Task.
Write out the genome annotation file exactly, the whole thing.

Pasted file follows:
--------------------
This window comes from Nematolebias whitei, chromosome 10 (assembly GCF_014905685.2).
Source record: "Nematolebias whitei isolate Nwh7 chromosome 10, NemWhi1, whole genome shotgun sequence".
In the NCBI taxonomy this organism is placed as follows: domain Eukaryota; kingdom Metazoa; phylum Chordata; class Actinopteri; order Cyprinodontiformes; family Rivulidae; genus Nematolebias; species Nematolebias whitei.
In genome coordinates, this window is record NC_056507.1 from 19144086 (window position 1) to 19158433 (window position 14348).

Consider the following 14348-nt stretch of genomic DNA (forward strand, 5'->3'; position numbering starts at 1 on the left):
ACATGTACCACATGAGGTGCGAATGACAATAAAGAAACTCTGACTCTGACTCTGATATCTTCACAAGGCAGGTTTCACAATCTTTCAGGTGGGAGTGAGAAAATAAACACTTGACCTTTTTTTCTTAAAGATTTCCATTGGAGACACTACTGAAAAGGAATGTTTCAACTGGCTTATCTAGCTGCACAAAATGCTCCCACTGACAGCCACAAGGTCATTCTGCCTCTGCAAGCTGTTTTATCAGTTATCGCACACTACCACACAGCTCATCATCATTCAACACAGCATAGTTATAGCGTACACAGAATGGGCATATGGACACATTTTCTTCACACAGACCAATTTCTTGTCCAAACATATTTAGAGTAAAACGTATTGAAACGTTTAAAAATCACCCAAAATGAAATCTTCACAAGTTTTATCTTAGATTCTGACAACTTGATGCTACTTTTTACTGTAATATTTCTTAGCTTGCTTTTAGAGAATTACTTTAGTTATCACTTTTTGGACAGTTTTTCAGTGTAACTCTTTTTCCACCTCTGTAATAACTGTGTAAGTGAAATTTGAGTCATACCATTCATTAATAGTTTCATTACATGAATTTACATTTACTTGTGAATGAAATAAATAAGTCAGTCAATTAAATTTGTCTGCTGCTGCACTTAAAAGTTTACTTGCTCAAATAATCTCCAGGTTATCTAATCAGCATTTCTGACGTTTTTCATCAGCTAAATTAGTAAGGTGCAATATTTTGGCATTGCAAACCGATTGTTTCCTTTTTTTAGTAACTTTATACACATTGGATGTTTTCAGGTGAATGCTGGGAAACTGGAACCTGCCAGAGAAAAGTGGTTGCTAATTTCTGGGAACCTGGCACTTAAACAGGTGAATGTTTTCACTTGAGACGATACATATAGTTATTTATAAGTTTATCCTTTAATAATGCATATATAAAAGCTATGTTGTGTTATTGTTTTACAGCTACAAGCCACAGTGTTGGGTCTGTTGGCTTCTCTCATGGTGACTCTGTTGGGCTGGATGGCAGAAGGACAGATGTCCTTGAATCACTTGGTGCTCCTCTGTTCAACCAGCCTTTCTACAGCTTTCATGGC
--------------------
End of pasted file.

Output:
This window comes from Nematolebias whitei, chromosome 10 (assembly GCF_014905685.2).
Source record: "Nematolebias whitei isolate Nwh7 chromosome 10, NemWhi1, whole genome shotgun sequence".
In the NCBI taxonomy this organism is placed as follows: domain Eukaryota; kingdom Metazoa; phylum Chordata; class Actinopteri; order Cyprinodontiformes; family Rivulidae; genus Nematolebias; species Nematolebias whitei.
In genome coordinates, this window is record NC_056507.1 from 19144086 (window position 1) to 19158433 (window position 14348).

Consider the following 14348-nt stretch of genomic DNA (forward strand, 5'->3'; position numbering starts at 1 on the left):
ACATGTACCACATGAGGTGCGAATGACAATAAAGAAACTCTGACTCTGACTCTGATATCTTCACAAGGCAGGTTTCACAATCTTTCAGGTGGGAGTGAGAAAATAAACACTTGACCTTTTTTTCTTAAAGATTTCCATTGGAGACACTACTGAAAAGGAATGTTTCAACTGGCTTATCTAGCTGCACAAAATGCTCCCACTGACAGCCACAAGGTCATTCTGCCTCTGCAAGCTGTTTTATCAGTTATCGCACACTACCACACAGCTCATCATCATTCAACACAGCATAGTTATAGCGTACACAGAATGGGCATATGGACACATTTTCTTCACACAGACCAATTTCTTGTCCAAACATATTTAGAGTAAAACGTATTGAAACGTTTAAAAATCACCCAAAATGAAATCTTCACAAGTTTTATCTTAGATTCTGACAACTTGATGCTACTTTTTACTGTAATATTTCTTAGCTTGCTTTTAGAGAATTACTTTAGTTATCACTTTTTGGACAGTTTTTCAGTGTAACTCTTTTTCCACCTCTGTAATAACTGTGTAAGTGAAATTTGAGTCATACCATTCATTAATAGTTTCATTACATGAATTTACATTTACTTGTGAATGAAATAAATAAGTCAGTCAATTAAATTTGTCTGCTGCTGCACTTAAAAGTTTACTTGCTCAAATAATCTCCAGGTTATCTAATCAGCATTTCTGACGTTTTTCATCAGCTAAATTAGTAAGGTGCAATATTTTGGCATTGCAAACCGATTGTTTCCTTTTTTTAGTAACTTTATACACATTGGATGTTTTCAGGTGAATGCTGGGAAACTGGAACCTGCCAGAGAAAAGTGGTTGCTAATTTCTGGGAACCTGGCACTTAAACAGGTGAATGTTTTCACTTGAGACGATACATATAGTTATTTATAAGTTTATCCTTTAATAATGCATATATAAAAGCTATGTTGTGTTATTGTTTTACAGCTACAAGCCACAGTGTTGGGTCTGTTGGCTTCTCTCATGGTGACTCTGTTGGGCTGGATGGCAGAAGGACAGATGTCCTTGAATCACTTGGTGCTCCTCTGTTCAACCAGCCTTTCTACAGCTTTCATGGC